Aging vs Alzheimer's Disease
Research shows that a brain affected by Alzheimer’s disease looks very different from one undergoing normal aging. While all brains shrink in volume as we get older, Alzheimer’s brains lose even more volume than healthy brains. Understanding these differences could lead to better ways to diagnose the disease earlier, even before symptoms appear.
Recent imaging studies show that Alzheimer’s can lead to a 10% shrinkage in the hippocampus over two years, compared to a 4% reduction in volume among healthy people. The disease can also cause changes in the shape of this region, due to the intrusion of abnormal proteins that are linked to Alzheimer’s.
There are about 1010th nerve cells in this part of the brain, which makes up the outer covering of the brain. The cortex is critical for intelligence, personality, planning and motor functions. In Alzheimer’s disease the cortex shrinks because of the loss of nerve cells.
Our brains have four large cavities, each filled with fluid that flows between the brain and the spinal cord. Because Alzheimer’s causes nerve cells to die, Alzheimer’s patients tend to have larger ventricles since more of their brain tissue is destroyed.
This grouping of nerve cells located on each side of the brain’s hemispheres is critical to coordinating cognition and voluntary movement; in Alzheimer’s patients, their activity on both sides of the brain is no longer even, resulting in difficulty organizing thoughts and movements.
White Matter Tracts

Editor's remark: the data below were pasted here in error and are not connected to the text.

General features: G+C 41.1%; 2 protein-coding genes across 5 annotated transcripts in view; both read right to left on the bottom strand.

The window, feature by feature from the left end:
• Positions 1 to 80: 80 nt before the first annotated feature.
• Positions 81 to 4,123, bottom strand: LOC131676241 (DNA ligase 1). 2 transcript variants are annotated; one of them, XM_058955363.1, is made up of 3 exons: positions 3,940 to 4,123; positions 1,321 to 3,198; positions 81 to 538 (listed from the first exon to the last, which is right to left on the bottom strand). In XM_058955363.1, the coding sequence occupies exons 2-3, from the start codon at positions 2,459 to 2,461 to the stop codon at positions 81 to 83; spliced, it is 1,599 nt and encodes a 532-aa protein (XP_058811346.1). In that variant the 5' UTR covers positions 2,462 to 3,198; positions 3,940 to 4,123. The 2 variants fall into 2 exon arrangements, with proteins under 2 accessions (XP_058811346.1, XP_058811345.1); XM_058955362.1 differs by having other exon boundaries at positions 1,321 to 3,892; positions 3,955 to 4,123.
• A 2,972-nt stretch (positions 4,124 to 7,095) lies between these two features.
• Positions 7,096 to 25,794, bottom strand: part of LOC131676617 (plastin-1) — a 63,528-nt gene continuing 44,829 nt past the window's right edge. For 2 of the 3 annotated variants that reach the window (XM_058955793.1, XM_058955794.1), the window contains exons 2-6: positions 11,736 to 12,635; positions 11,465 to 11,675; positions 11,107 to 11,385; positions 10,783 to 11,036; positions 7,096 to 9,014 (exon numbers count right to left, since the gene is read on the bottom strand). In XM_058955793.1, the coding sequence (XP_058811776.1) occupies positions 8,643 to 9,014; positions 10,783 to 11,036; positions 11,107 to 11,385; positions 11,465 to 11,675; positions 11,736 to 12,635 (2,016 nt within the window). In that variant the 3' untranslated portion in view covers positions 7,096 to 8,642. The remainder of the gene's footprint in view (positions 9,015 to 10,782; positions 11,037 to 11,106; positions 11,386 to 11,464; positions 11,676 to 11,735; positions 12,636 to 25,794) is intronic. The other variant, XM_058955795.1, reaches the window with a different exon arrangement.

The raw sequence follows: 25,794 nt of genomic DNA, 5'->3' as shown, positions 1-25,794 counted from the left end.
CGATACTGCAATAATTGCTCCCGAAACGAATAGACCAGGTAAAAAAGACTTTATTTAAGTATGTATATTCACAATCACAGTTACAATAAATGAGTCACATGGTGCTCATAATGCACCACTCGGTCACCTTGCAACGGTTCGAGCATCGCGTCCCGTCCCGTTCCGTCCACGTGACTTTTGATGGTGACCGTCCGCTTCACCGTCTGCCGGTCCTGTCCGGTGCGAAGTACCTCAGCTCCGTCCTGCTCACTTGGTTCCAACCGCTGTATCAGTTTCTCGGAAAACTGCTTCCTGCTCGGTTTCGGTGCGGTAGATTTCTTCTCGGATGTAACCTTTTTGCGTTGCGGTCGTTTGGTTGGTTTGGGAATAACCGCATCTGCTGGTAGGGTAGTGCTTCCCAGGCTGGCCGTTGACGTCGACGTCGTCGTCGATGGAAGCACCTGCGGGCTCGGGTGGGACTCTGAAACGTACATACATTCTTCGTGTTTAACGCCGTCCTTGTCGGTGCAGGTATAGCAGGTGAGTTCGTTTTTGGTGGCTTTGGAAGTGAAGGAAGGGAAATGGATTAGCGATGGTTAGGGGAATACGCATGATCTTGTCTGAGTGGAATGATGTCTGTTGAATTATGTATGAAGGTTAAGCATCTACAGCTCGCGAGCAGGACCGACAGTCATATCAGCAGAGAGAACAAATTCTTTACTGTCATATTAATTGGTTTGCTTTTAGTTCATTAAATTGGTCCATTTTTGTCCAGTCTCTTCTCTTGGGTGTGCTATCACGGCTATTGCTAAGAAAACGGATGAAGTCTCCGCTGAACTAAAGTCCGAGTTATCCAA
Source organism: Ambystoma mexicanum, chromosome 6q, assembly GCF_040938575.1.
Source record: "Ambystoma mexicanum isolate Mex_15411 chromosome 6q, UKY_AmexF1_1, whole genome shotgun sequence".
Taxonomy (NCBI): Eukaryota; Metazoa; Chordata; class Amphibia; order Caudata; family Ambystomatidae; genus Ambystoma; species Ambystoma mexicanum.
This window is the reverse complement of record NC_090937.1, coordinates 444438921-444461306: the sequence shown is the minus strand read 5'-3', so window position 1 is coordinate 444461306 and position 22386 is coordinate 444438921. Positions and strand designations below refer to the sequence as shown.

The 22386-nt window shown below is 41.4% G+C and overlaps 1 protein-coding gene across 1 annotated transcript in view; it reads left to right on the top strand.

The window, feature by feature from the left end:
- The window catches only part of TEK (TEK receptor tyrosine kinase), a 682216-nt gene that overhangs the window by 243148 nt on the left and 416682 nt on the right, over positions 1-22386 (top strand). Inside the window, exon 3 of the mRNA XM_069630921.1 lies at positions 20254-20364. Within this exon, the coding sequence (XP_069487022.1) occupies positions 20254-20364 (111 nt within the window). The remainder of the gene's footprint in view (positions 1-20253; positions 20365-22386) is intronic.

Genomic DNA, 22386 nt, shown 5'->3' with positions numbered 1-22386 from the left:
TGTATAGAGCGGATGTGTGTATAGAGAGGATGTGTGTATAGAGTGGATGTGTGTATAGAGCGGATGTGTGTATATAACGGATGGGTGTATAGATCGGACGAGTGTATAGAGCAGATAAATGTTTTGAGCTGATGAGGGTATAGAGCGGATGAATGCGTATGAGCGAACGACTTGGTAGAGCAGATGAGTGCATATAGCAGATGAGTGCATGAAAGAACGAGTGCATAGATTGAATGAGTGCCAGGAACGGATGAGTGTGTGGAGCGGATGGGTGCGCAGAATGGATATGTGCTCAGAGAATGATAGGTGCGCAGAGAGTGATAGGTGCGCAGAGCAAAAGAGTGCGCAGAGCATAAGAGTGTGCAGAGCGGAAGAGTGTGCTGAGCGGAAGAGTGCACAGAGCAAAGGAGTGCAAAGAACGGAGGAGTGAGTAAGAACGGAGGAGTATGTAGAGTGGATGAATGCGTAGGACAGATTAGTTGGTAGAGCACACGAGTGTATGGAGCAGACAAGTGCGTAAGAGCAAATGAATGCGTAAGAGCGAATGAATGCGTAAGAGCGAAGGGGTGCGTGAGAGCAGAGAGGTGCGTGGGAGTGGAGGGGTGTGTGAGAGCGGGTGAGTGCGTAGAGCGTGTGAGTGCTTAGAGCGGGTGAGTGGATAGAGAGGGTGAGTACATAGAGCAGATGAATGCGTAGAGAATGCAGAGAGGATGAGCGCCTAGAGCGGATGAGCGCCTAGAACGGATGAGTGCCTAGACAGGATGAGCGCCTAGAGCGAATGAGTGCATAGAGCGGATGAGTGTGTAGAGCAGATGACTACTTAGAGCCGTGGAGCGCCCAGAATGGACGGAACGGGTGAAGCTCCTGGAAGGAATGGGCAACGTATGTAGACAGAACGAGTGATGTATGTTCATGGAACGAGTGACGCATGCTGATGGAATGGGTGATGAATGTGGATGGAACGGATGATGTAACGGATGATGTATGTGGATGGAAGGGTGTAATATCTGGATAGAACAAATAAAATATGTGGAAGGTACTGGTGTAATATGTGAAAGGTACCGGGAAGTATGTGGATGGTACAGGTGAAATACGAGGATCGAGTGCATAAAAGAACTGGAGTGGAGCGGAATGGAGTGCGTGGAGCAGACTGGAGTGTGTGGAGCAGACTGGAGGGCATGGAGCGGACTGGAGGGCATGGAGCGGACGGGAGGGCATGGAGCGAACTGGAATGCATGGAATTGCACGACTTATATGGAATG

Nerve cell tissue is divided into two types—white and grey matter. White matter makes up the bulk of nerve cell volume, and includes the axons and their protective layer, known as myelin. Alzheimer’s patients show signs of reduced white matter in relation to grey matter, particularly in regions important to memory, which suggests that as the disease progresses, nerve cells are losing their axonal links to one another.
How Different is the Alzheimer’s Brain?
By the time Alzheimer’s is well-established, there are distinct differences between an affected brain and one that is aging normally, say experts. But increasingly, they believe it’s important to identify those who are in the early stages of disease, so they might benefit from lifestyle interventions, such as keeping their brains active, that might slow down the progression of Alzheimer’s. But is it possible to select out these patients before their symptoms give them away?
That’s still an open question, but with advances in imaging techniques that can get ever finer resolution of brain structures, researchers are hopeful they can pick out the first signs of Alzheimer’s—or at least the first signs of abnormal aging—so they can study these patients further. They are also working on protein tests, hopefully based on blood, that can detect proteins specific to the disease, even in its earliest stages.